Richard Cooper Hopgood: census 1871 when he was living in Over Norton, with wife Louise and daughter Mabel.  Probate Registry entry indicates he died in Cradock, Cape Colony South Africa in January 1873. 

 

Familysearch England-ODM GS file number 95229: baptism of William Charles Hopgood 30 July 1854 at Chipping Norton.

 

WILLIAM CHARLES HOPGOOD IN MIDDLESBROUGH

Dr Thomas Hopgood died in Chipping Norton in October 1880.  By that time William Charles

was living at 101 Grange Road Middlesbrough.  I’m not sure whether this was the same house as 41 Grange Road West, which was where he was living on the day of the 1881 census.  On that day, he was still unmarried.  There were no servants living in the house, so perhaps he had a cook and skivvy coming in by the day.  He had some visitors, though, on census day: Mrs Isabella Scarf, aged 36, from Horsley in Northumberland, and her two daughters Marion (14) and Ruby (7) who had both been born in Yorkshire.  It’s possible, I think, that Mrs Scarf was not the visitor she claimed to be, but lived in the house permanently and was employed by William Charles as his housekeeper.  However, neither of them said so to the census official.

 

During his first few years in Middlesbrough, William Charles worked as surgeon to a number of local institutions set up to help men working in its heavy industries.  He’s likely to have seen a lot of industrial injuries.  In addition to being surgeon to the wire works and the boilermakers, he also did work for the Odd Fellows, the Free Gardeners, the Druids and the Lothian Club.  It’s likely, though, that this work was designed to earn money while getting his name known in the city, and that he never had any intention of making it a lifetime’s commitment.  After a few years he gave it up and went into private practice.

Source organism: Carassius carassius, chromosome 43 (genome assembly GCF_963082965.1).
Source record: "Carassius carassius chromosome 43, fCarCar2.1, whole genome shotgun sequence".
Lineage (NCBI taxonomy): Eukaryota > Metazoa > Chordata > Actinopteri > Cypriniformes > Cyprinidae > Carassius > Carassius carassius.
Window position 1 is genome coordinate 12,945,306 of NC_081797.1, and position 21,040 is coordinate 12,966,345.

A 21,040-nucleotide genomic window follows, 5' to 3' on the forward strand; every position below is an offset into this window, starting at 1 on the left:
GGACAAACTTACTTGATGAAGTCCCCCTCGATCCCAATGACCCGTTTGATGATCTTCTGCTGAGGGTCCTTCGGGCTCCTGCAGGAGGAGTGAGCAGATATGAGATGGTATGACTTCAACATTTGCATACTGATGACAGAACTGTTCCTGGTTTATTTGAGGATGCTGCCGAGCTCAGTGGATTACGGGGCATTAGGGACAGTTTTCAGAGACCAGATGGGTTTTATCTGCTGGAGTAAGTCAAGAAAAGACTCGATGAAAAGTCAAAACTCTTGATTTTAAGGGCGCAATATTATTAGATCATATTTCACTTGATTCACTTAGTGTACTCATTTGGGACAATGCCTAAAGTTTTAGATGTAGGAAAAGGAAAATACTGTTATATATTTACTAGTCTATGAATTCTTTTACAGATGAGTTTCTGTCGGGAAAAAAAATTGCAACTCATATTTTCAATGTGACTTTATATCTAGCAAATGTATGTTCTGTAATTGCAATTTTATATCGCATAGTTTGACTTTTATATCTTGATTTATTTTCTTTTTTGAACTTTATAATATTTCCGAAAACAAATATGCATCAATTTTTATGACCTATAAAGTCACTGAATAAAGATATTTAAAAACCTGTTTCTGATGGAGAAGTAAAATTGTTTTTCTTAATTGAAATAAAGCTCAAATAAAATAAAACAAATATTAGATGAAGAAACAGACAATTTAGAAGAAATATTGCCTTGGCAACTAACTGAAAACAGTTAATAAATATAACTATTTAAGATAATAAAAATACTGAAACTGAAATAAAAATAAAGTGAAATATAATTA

By 1890 William Charles was a GP at 6 Acklam Terrace Newport Road, which I think is the same place as 66 Newport Road, in the Linthorpe district of Middlesbrough, where he was living on census day 1891.  This census day he was definitely employing a housekeeper who lived in, a Mrs Harriett Farman, aged 48, who was originally from Suffolk.  He - or more likely Mrs Farman - had a young visitor that day, Florence Pettit aged 14 and born in Yarmouth. 

 

In the late 1890s William Charles may have left Middlesbrough for a while.  His address in the 1895 issue of the Medical Directory is 37 Newcomen Street, in the Coatham district of Redcar; and in the 1899 issue his listing doesn’t have an address at all.  37 Newcomen Street Coatham was very near to where his future wife was living, with her parents; and that’s probably how they met.